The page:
Wednesday evening, July 5, around 9:40:17 p.m. CDT, Jupiter reaches east quadrature, which means it is 90° east of the Sun. In other words, the Sun-Earth-Jupiter line most nearly forms a right angle.
The best time to attempt daytime viewing of a superior planet like Jupiter is when it is at quadrature. Then, we are looking at it through a region of the sky where reflected sunlight is most strongly polarized. By using a polarizing filter with a telescope eyepiece, and properly rotating it, the sky background can be significantly darkened, allowing surprisingly good views of the planet during twilight and even daylight.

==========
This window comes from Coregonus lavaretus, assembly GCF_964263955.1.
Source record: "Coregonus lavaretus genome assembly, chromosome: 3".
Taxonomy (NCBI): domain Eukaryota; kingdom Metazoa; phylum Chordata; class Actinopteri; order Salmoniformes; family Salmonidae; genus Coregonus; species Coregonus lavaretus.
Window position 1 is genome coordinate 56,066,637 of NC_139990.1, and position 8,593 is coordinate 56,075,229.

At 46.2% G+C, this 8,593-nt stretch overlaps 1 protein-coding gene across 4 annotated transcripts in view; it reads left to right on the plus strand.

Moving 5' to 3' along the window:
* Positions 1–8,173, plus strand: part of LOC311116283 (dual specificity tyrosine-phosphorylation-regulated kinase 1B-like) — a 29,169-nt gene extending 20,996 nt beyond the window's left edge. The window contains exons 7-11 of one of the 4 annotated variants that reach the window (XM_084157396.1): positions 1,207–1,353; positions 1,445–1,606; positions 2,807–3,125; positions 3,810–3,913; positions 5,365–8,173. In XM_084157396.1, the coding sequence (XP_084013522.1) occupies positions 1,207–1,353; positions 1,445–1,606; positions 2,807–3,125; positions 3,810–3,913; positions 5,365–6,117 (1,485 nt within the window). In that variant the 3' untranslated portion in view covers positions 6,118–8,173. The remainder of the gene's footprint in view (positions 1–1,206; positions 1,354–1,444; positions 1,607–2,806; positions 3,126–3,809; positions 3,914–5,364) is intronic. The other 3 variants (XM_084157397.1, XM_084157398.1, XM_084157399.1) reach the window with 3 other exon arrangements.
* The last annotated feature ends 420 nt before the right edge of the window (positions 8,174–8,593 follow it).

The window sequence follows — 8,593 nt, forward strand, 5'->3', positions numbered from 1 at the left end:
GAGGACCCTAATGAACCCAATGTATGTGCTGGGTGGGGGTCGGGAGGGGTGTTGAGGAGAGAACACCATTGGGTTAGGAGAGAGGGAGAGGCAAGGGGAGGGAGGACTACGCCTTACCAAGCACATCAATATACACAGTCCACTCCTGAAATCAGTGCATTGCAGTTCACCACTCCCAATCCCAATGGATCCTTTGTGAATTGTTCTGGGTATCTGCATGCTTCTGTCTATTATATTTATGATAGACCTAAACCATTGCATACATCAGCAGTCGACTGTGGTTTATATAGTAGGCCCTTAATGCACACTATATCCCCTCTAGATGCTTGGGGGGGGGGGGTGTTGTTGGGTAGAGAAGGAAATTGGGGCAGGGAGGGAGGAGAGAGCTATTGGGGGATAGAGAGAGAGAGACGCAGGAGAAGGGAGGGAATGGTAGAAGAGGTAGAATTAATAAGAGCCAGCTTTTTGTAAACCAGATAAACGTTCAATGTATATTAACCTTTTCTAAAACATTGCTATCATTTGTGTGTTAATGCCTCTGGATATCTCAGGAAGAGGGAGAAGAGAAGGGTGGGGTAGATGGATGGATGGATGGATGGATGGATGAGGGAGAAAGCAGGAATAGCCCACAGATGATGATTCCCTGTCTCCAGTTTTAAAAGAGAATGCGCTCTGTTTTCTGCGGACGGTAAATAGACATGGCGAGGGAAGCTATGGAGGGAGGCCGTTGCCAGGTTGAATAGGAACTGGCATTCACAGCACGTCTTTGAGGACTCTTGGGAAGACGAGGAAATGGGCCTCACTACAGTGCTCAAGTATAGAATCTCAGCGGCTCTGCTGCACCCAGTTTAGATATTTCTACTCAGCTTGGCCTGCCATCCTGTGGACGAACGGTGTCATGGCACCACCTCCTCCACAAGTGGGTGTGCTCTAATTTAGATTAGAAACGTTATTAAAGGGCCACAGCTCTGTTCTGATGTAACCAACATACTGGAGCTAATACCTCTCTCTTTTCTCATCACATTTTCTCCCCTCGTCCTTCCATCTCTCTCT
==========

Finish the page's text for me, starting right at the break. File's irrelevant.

Jupiter reaches its most favorable viewing position when it crosses the celestial meridian, where it reaches its highest altitude, due south. Wednesday evening, that occurs at 6:58:18 p.m. (Dodgeville) when the Sun is 16° above the horizon, 1h44m before sunset. Use a polarizing filter for the best view of our solar system’s largest planet around this time on Wednesday, July 5—or the closest date that affords you clear skies.